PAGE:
D.J. WilliamsFOXBORO, Mass. — D.J. Williams could never quite separate himself in a crowded tight end group in Green Bay.

The Packers already had Jermichael Finley and Andrew Quarless, two other “flex” tight ends, when Williams was taken in the fifth round of the 2011 NFL draft. He could never pass Tom Crabtree either, who started five games for the Buccaneers this season after signing a two-year deal. Williams finished his brief career with the Packers with just nine catches for 70 yards.

Ankle and hamstring injuries during the 2012 season didn’t help Williams, nor did all the competition he faced during training camp and preseason in 2013. Williams was cut on Aug. 31 by Green Bay. Matthew Mulligan was also part of those final cuts.

“We were in a tight tight end position,” Williams said. “Our position battle, there was like, six of us there and a few of us kinda were the same type. I was kind of up and down during preseason. I think that was it. They were very serious about their competition battles. And if a guy is going up and down, unless you’re the No. 1 guy that they’re paying, whoever is hot at the moment is usually who they go with. That’s just the way it is. There’s nothing bitter about it. It’s just straight up.”

Williams caught on with the Jaguars, but the tight end didn’t have any more success with that franchise. He lasted just seven games, starting one, and didn’t pull in any receptions. Williams couldn’t quite explain what didn’t work out with the Jaguars.

“I don’t know. It was kind of just, I don’t know if I was there just — it was hard to explain,” Williams said. “Let’s just say that, I was a little caught off guard and felt like it was just a team that is gonna — I see being extremely good down the road. It might be hard to see it, but they have a great head coach. I think they see where they want to go. And they’re starting to build it the way they want to build it. They’re going to be successful down the road. It just didn’t work out there for me.”

Williams was originally signed by the Patriots to replace an injured Michael Hoomanawanui on Nov. 26. When Hoomanawanui was able to practice again, Williams was gone. But the Patriots needed the undersized tight end back in New England when Rob Gronkowski went down for the season with a torn ACL and MCL.

“It’s a great opportunity. I will say that,” Williams said. “It’s just really late in the year. So you don’t really have time to go through OTAs or preseason or all that good stuff. At the same time, it’s very exciting and awesome to “All right, let me get my stuff ready.” We’re trying to get a playoff spot next week. It’s fun, interesting. You have to be very focused and tuned in to everything. But it’s a whole lot better than sitting home. I’ll tell you that for sure.”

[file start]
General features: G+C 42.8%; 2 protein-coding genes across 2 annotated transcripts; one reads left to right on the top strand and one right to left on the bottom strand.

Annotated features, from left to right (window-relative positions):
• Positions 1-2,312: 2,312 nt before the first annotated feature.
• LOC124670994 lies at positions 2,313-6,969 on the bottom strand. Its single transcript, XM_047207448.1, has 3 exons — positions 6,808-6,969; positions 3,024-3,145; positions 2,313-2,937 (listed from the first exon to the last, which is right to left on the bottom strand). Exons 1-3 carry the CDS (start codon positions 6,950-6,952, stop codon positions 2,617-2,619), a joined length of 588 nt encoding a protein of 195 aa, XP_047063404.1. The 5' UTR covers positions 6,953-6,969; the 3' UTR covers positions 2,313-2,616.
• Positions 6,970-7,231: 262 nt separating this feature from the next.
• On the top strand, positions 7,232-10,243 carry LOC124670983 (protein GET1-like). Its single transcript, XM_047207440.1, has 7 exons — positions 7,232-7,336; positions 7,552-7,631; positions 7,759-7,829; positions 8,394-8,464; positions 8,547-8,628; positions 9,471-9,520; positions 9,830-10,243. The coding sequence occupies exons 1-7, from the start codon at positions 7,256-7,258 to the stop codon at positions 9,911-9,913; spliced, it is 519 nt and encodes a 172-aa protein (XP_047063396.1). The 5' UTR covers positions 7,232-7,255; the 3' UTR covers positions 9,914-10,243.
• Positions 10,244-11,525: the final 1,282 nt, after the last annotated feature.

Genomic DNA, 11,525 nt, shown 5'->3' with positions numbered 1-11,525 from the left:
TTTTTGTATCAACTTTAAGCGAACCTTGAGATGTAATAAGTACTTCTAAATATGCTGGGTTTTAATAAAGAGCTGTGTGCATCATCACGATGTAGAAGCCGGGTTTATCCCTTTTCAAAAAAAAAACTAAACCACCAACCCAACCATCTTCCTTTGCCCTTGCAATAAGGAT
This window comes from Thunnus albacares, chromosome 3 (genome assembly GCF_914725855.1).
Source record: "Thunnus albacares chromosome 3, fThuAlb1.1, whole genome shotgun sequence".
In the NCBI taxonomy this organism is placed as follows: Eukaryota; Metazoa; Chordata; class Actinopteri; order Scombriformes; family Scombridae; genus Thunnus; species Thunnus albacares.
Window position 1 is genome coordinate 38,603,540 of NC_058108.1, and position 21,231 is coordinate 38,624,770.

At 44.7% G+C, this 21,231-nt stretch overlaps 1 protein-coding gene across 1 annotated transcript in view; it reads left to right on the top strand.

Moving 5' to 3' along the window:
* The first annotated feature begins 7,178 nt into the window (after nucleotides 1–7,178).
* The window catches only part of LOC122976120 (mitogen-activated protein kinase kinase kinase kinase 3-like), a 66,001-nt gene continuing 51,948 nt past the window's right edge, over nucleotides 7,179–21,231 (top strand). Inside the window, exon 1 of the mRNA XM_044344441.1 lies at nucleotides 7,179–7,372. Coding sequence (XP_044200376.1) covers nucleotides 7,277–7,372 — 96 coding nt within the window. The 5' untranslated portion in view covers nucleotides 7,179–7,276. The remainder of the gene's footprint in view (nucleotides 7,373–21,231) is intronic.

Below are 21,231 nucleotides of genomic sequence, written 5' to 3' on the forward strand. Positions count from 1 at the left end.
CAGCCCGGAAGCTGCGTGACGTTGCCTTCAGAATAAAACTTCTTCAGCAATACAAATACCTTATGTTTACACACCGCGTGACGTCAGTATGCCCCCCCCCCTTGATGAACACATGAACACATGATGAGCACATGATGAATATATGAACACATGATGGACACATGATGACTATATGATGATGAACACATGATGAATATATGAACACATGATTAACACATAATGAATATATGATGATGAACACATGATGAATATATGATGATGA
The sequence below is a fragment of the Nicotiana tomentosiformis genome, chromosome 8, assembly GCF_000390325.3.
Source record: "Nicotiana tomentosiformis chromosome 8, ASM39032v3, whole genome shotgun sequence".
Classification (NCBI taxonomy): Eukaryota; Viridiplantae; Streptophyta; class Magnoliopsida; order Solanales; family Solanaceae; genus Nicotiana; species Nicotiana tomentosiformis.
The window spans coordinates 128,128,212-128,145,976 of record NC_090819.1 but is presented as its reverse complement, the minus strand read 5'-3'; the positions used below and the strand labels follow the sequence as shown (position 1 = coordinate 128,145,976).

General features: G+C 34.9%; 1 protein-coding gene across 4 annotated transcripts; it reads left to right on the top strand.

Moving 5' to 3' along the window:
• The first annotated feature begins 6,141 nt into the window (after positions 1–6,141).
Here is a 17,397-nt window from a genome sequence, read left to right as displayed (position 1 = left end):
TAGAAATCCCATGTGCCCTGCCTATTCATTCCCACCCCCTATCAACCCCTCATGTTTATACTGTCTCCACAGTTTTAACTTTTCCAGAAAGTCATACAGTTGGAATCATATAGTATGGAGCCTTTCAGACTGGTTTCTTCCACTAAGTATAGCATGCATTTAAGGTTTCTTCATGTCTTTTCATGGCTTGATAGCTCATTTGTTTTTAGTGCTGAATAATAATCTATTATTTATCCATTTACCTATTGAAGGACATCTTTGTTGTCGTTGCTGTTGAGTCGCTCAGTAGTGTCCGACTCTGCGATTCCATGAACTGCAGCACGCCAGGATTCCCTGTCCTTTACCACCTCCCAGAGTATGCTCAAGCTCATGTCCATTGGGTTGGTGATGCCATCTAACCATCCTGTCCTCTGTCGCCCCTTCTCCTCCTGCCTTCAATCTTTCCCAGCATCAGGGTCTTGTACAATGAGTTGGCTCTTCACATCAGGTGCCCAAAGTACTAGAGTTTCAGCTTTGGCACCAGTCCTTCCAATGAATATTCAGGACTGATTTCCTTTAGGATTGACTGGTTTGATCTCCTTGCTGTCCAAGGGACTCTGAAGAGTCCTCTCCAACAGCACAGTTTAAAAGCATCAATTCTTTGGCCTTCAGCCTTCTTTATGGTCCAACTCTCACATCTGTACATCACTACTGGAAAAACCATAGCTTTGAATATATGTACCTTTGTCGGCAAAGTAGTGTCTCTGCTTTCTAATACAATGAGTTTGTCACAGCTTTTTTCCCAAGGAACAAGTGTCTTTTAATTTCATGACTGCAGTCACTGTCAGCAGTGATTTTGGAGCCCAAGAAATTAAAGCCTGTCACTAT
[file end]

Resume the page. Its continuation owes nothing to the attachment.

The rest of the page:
Williams doesn’t have a full summer to learn New England’s complex playbook, but he does have a golden opportunity without many able bodies in front of him. Mulligan and Hoomanawanui are known more for their blocking prowess than their pass-catching abilities, whereas Williams won the Mackey Award his senior season at Arkansas based on his receiving.

Williams’ quarterback with the Razorbacks was Patriots backup Ryan Mallett. Williams said Mallett is helping him pick up Josh McDaniels‘ offense by putting it in Arkansas terms.

Hopes were high for Williams when he was coming out of school. Due to his size and speed, Williams was compared to Aaron Hernandez, who had just had a successful rookie season in New England. Williams didn’t set his hopes too high for the draft, though.

“No. I really wasn’t too sure. College award don’t really mean anything, it’s just, I was undersized. I wasn’t blazing fast or anything like that,” Williams said. “I was just one of those guys. A system guy. I was just waiting to see where I would fit. I felt good in my first few years in Green Bay, the way they had their system and everything. Didn’t work out there. I felt good about this system too, so I’m hoping I can hop on that learning curve quick, which I’m starting to do so and be effective and be consistent.”

If the Patriots are looking for a receiving threat at the position, Williams could be that guy. He’s jumped around the league in his short three-year career, but he wouldn’t be the first player to succeed under Bill Belichick that has been around the block a few times.

There were other tight ends available when Williams was re-signed by the Patriots, including old friends Daniel Fells and David Thomas, so there must have been something Belichick liked in Williams the first time around.

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